The ability to retain memory about the details of a natural scene is unaffected by the distraction of another activity and this information is retained in "working memory" according to a study recently published in Journal of Vision, an online, free access publication of the Association for Research in Vision and Ophthalmology (ARVO). These results reinforce the notion that humans maintain useful information about previous fixations in long-term working memory rather than the limited capacity of visual short-term memory (VSTM).
Memory has traditionally been divided into VSTM and long-term memory (LTM). VSTM usually involves the retention of about four objects at a time. This is followed by either information loss or the transfer of this information into LTM. This study provides further evidence that an intermediary "working memory" better describes the nature of information retained while engaged in a particular task.
In the study conducted by Oxford Brookes University Professor David Melcher, participants were asked to view a photograph of a natural scene for 10 seconds. Following the initial viewing, they were asked to silently read a paragraph for 60 seconds, repeating if necessary, or view an image with five colored square for 60 seconds. The participants were then asked questions about the first scene they had viewed. The results show that the addition of the reading task had no measurable influence on the average performance for either color, shape or location questions compared to other trials which involved just a 10-second delay between the viewing and the testing.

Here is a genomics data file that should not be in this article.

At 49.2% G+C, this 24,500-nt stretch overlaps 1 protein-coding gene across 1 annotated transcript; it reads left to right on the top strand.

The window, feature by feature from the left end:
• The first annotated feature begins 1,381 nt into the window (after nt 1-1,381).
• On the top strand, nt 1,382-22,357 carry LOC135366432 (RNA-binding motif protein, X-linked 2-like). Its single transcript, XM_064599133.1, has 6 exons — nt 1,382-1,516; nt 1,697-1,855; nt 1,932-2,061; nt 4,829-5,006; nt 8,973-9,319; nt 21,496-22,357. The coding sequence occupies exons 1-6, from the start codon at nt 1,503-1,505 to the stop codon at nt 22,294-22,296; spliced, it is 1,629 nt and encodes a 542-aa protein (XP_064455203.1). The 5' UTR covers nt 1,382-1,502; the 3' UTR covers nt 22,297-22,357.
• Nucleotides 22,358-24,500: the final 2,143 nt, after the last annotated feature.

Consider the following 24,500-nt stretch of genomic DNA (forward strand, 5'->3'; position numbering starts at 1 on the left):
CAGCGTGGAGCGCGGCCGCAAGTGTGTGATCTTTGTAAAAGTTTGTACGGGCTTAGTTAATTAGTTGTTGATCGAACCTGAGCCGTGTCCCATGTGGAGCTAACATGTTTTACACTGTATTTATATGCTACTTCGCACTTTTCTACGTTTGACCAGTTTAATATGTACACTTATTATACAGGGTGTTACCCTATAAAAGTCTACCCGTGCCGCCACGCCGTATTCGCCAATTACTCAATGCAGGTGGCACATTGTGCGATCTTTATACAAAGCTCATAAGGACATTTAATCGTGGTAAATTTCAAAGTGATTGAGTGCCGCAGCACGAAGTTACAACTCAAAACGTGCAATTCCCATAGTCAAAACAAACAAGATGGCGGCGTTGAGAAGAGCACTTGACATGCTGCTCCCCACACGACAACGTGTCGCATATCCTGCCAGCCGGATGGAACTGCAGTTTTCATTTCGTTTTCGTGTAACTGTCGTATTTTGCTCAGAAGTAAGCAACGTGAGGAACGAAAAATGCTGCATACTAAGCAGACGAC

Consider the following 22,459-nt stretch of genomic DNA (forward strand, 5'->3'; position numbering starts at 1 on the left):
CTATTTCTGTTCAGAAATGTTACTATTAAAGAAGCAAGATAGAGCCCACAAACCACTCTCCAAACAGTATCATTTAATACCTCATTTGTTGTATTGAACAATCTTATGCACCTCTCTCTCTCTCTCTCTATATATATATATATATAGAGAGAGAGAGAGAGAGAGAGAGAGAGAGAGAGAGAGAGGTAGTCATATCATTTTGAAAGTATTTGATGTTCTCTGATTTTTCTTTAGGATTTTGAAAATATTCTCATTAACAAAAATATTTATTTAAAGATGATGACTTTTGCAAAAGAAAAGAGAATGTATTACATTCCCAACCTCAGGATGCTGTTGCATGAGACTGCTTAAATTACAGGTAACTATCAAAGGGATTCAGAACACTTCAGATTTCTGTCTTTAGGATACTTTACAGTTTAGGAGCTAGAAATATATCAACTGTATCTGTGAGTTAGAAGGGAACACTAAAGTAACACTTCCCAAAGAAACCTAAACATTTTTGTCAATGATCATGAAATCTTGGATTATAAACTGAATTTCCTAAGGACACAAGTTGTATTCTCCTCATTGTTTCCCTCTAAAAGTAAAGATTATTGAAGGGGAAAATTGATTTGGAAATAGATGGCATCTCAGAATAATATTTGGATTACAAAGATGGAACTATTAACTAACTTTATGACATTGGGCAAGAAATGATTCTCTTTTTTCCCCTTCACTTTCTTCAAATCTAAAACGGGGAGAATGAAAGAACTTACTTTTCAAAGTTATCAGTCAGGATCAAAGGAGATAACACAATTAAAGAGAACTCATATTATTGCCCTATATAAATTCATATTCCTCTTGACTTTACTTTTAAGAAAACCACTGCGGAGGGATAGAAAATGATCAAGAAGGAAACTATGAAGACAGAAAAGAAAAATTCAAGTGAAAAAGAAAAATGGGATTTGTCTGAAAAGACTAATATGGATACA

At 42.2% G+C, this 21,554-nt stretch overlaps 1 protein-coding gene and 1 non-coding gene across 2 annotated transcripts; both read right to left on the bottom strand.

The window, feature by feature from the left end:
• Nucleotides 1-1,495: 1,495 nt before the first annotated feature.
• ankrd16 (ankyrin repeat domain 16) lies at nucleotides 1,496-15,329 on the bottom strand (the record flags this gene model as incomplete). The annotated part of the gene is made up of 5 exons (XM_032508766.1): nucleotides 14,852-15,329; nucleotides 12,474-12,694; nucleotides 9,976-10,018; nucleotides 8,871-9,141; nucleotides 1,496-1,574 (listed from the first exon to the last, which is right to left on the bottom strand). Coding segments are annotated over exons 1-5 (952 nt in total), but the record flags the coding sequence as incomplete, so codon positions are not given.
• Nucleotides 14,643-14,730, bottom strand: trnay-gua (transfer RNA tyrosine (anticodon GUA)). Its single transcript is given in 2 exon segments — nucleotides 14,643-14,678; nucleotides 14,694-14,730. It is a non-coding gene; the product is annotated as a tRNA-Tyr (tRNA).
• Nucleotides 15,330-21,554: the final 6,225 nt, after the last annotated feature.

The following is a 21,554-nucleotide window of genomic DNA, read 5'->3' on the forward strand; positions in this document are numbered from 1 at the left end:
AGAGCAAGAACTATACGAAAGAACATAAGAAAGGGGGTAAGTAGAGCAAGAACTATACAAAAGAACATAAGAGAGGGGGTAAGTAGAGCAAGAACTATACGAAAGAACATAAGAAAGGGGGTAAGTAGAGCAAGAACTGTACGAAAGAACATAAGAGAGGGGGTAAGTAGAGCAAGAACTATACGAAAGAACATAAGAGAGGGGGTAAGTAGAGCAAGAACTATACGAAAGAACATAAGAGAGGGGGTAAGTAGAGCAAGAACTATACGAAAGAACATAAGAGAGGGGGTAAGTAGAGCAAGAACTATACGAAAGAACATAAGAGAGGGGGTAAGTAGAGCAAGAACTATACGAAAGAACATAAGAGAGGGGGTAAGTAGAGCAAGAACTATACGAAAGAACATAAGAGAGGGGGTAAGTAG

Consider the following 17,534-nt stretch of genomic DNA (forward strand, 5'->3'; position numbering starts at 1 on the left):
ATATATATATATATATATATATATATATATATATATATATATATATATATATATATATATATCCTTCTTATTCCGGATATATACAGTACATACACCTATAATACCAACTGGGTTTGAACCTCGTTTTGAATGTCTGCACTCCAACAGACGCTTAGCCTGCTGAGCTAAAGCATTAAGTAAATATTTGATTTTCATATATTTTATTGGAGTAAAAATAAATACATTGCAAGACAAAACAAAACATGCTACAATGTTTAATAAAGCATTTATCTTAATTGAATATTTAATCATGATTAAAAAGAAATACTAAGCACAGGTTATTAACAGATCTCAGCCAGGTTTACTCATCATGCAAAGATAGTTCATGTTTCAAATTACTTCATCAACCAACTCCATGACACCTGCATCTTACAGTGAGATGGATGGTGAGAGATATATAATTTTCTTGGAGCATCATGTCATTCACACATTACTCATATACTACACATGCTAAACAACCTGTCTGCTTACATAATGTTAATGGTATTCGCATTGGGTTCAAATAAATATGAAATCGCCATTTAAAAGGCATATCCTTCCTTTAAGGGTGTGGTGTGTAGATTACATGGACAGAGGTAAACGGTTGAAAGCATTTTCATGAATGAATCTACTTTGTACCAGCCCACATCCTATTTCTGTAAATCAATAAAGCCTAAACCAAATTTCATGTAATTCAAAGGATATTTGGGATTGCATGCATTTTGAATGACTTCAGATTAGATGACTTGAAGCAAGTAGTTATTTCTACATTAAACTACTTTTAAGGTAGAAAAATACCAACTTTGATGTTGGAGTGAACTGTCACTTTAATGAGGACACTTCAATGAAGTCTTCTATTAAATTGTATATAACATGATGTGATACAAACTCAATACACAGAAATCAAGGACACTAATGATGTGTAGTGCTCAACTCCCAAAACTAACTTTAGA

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Proteins must be folded correctly to fulfill their molecular functions in cells. Molecular assistants called chaperones help proteins exploit their inbuilt folding potential and reach the correct three-dimensional structure. Researchers at the Max Planck Institute of Biochemistry (MPIB) have demonstrated that actin, the most abundant protein in higher developed cells, does not have the inbuilt potential to fold and instead requires special assistance to fold into its active state. The chaperone TRiC uses a previously undescribed mechanism to perform actin folding. The study was recently published in the journal Cell.
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